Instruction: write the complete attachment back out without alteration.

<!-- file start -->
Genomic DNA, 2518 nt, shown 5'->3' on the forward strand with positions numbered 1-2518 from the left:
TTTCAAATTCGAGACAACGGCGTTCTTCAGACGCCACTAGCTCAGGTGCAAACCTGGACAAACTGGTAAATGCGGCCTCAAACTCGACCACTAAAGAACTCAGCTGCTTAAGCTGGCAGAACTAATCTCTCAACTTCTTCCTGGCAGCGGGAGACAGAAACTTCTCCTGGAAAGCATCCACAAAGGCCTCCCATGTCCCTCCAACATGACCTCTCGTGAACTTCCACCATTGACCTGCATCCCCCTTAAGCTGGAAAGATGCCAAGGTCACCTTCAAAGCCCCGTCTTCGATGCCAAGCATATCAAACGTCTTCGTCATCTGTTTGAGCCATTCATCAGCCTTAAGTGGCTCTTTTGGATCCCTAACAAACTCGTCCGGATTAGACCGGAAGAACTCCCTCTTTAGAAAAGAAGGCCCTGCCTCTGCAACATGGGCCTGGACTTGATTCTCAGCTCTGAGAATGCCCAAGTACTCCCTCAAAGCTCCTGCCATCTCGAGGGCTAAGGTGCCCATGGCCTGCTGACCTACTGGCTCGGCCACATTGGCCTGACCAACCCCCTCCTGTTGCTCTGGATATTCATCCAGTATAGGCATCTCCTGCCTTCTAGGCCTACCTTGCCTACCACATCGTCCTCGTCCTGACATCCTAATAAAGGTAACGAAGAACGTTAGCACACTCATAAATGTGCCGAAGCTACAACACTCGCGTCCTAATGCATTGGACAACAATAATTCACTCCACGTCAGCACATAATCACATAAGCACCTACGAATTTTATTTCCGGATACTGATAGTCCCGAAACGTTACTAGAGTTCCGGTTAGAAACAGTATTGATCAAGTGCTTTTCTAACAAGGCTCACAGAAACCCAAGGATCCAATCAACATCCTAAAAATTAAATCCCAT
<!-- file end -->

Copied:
Genomic DNA, 2518 nt, shown 5'->3' on the forward strand with positions numbered 1-2518 from the left:
TTTCAAATTCGAGACAACGGCGTTCTTCAGACGCCACTAGCTCAGGTGCAAACCTGGACAAACTGGTAAATGCGGCCTCAAACTCGACCACTAAAGAACTCAGCTGCTTAAGCTGGCAGAACTAATCTCTCAACTTCTTCCTGGCAGCGGGAGACAGAAACTTCTCCTGGAAAGCATCCACAAAGGCCTCCCATGTCCCTCCAACATGACCTCTCGTGAACTTCCACCATTGACCTGCATCCCCCTTAAGCTGGAAAGATGCCAAGGTCACCTTCAAAGCCCCGTCTTCGATGCCAAGCATATCAAACGTCTTCGTCATCTGTTTGAGCCATTCATCAGCCTTAAGTGGCTCTTTTGGATCCCTAACAAACTCGTCCGGATTAGACCGGAAGAACTCCCTCTTTAGAAAAGAAGGCCCTGCCTCTGCAACATGGGCCTGGACTTGATTCTCAGCTCTGAGAATGCCCAAGTACTCCCTCAAAGCTCCTGCCATCTCGAGGGCTAAGGTGCCCATGGCCTGCTGACCTACTGGCTCGGCCACATTGGCCTGACCAACCCCCTCCTGTTGCTCTGGATATTCATCCAGTATAGGCATCTCCTGCCTTCTAGGCCTACCTTGCCTACCACATCGTCCTCGTCCTGACATCCTAATAAAGGTAACGAAGAACGTTAGCACACTCATAAATGTGCCGAAGCTACAACACTCGCGTCCTAATGCATTGGACAACAATAATTCACTCCACGTCAGCACATAATCACATAAGCACCTACGAATTTTATTTCCGGATACTGATAGTCCCGAAACGTTACTAGAGTTCCGGTTAGAAACAGTATTGATCAAGTGCTTTTCTAACAAGGCTCACAGAAACCCAAGGATCCAATCAACATCCTAAAAATTAAATCCCAT